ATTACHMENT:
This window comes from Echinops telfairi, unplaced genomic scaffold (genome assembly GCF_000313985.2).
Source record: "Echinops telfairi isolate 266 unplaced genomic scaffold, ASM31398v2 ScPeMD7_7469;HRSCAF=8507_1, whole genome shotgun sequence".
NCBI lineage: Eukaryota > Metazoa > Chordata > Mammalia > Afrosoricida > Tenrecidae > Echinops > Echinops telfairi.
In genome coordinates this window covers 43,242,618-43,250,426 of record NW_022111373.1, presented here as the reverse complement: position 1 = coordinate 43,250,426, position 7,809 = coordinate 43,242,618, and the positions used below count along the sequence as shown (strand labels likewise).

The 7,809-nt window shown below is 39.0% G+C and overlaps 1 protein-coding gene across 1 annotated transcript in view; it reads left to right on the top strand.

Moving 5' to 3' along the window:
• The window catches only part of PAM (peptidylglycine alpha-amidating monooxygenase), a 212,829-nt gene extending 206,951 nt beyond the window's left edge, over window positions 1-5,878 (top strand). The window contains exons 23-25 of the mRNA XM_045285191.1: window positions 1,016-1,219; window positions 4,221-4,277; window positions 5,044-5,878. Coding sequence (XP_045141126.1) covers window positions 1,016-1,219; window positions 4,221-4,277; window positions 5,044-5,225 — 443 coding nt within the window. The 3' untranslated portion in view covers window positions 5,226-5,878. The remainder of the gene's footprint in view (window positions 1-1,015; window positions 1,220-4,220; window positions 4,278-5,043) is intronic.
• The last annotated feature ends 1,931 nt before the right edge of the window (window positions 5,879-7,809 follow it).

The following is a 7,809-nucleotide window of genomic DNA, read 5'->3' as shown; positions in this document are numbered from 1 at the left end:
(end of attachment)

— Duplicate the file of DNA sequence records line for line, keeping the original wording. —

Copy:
This window comes from Echinops telfairi, unplaced genomic scaffold (genome assembly GCF_000313985.2).
Source record: "Echinops telfairi isolate 266 unplaced genomic scaffold, ASM31398v2 ScPeMD7_7469;HRSCAF=8507_1, whole genome shotgun sequence".
NCBI lineage: Eukaryota > Metazoa > Chordata > Mammalia > Afrosoricida > Tenrecidae > Echinops > Echinops telfairi.
In genome coordinates this window covers 43,242,618-43,250,426 of record NW_022111373.1, presented here as the reverse complement: position 1 = coordinate 43,250,426, position 7,809 = coordinate 43,242,618, and the positions used below count along the sequence as shown (strand labels likewise).

The 7,809-nt window shown below is 39.0% G+C and overlaps 1 protein-coding gene across 1 annotated transcript in view; it reads left to right on the top strand.

Moving 5' to 3' along the window:
• The window catches only part of PAM (peptidylglycine alpha-amidating monooxygenase), a 212,829-nt gene extending 206,951 nt beyond the window's left edge, over window positions 1-5,878 (top strand). The window contains exons 23-25 of the mRNA XM_045285191.1: window positions 1,016-1,219; window positions 4,221-4,277; window positions 5,044-5,878. Coding sequence (XP_045141126.1) covers window positions 1,016-1,219; window positions 4,221-4,277; window positions 5,044-5,225 — 443 coding nt within the window. The 3' untranslated portion in view covers window positions 5,226-5,878. The remainder of the gene's footprint in view (window positions 1-1,015; window positions 1,220-4,220; window positions 4,278-5,043) is intronic.
• The last annotated feature ends 1,931 nt before the right edge of the window (window positions 5,879-7,809 follow it).

The following is a 7,809-nucleotide window of genomic DNA, read 5'->3' as shown; positions in this document are numbered from 1 at the left end: